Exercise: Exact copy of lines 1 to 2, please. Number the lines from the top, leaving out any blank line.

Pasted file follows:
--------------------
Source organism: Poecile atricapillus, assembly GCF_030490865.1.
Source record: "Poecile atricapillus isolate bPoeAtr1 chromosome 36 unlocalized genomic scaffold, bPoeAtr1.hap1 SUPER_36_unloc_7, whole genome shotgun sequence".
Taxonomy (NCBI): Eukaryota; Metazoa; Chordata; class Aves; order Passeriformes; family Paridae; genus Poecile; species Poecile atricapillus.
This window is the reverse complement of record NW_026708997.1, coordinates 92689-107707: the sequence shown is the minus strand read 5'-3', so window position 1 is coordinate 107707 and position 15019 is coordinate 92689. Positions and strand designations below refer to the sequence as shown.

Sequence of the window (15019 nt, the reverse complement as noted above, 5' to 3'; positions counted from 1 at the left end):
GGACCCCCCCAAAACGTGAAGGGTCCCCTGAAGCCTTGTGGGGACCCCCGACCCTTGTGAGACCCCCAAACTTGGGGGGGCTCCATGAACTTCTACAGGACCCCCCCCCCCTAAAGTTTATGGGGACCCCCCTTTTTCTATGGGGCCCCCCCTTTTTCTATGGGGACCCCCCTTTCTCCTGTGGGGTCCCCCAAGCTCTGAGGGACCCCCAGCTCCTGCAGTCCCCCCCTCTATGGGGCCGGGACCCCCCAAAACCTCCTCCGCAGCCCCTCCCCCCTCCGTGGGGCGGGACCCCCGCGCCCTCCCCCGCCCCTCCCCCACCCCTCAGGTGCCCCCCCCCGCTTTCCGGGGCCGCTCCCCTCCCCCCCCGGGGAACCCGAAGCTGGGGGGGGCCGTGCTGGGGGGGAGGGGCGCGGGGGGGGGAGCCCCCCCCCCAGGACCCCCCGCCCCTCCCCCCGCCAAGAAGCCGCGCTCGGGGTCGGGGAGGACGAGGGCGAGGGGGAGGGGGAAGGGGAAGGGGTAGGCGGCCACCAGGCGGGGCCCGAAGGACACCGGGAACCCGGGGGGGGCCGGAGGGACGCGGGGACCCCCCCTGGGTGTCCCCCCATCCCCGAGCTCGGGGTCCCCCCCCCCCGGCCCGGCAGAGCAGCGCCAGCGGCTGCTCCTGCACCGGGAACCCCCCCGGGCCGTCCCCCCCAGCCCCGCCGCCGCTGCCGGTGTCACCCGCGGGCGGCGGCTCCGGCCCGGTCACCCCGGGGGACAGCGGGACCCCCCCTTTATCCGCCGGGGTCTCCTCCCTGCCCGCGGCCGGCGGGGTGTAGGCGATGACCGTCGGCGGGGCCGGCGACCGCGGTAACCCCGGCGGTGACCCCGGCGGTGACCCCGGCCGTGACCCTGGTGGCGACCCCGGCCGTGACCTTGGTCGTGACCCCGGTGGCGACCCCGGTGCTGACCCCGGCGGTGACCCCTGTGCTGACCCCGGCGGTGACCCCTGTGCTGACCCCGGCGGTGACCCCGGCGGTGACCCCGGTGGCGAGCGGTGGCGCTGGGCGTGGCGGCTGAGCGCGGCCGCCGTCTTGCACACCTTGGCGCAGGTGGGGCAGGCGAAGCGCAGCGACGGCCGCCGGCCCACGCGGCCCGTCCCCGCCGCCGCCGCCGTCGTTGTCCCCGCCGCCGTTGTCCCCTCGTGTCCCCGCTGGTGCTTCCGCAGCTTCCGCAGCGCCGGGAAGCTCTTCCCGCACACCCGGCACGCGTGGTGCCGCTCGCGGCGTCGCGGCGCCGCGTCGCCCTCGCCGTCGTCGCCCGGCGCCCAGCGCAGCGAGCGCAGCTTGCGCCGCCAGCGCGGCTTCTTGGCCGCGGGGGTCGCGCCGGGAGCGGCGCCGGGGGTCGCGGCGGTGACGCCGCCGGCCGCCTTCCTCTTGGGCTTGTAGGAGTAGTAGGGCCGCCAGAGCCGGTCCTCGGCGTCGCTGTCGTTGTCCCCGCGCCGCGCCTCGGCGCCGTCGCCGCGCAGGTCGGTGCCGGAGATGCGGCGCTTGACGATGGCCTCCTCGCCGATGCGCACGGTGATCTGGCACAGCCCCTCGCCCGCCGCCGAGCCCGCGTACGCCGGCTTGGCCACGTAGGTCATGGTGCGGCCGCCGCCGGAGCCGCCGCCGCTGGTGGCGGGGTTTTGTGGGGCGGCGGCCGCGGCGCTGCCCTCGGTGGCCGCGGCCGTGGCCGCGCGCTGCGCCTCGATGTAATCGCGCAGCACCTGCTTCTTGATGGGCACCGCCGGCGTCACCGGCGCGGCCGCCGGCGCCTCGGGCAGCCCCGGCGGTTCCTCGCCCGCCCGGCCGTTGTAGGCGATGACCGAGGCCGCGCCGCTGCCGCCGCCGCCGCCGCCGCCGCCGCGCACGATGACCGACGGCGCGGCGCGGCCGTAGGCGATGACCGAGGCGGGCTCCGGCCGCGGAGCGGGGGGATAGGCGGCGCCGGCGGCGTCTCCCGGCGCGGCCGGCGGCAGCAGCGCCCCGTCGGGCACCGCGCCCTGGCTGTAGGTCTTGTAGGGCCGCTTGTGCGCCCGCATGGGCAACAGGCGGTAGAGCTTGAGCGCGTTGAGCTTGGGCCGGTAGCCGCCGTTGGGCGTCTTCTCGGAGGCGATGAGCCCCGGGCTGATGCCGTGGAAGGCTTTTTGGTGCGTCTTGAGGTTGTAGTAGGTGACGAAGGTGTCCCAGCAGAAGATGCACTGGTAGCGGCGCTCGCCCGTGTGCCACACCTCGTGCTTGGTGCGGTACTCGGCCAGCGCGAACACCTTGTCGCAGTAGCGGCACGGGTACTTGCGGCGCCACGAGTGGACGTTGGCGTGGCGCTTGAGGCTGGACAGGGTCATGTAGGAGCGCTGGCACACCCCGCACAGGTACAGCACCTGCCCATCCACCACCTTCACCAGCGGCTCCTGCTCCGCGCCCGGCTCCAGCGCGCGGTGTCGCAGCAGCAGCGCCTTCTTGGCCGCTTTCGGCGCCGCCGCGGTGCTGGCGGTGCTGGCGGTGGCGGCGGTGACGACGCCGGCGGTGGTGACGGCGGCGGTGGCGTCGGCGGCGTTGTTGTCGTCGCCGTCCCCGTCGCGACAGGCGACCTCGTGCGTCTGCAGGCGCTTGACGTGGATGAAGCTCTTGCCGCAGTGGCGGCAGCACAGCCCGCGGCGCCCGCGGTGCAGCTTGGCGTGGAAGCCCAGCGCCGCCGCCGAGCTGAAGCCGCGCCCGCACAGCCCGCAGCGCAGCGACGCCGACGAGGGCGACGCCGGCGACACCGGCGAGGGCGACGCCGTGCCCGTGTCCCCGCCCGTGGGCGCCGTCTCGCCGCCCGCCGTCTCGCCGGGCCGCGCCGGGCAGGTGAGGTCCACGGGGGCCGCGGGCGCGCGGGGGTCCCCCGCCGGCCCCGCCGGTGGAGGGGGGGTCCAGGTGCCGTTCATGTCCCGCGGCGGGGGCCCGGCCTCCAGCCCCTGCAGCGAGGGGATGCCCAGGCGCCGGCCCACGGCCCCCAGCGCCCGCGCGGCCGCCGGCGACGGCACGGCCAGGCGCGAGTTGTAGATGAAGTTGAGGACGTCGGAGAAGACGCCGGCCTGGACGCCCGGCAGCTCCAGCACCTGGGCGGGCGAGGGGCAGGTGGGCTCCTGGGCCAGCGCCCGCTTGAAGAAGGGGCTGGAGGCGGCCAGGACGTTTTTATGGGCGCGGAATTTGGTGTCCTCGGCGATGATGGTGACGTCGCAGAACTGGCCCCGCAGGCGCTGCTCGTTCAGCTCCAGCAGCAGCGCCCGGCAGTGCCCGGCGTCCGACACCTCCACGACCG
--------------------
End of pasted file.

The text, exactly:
Source organism: Poecile atricapillus, assembly GCF_030490865.1.
Source record: "Poecile atricapillus isolate bPoeAtr1 chromosome 36 unlocalized genomic scaffold, bPoeAtr1.hap1 SUPER_36_unloc_7, whole genome shotgun sequence".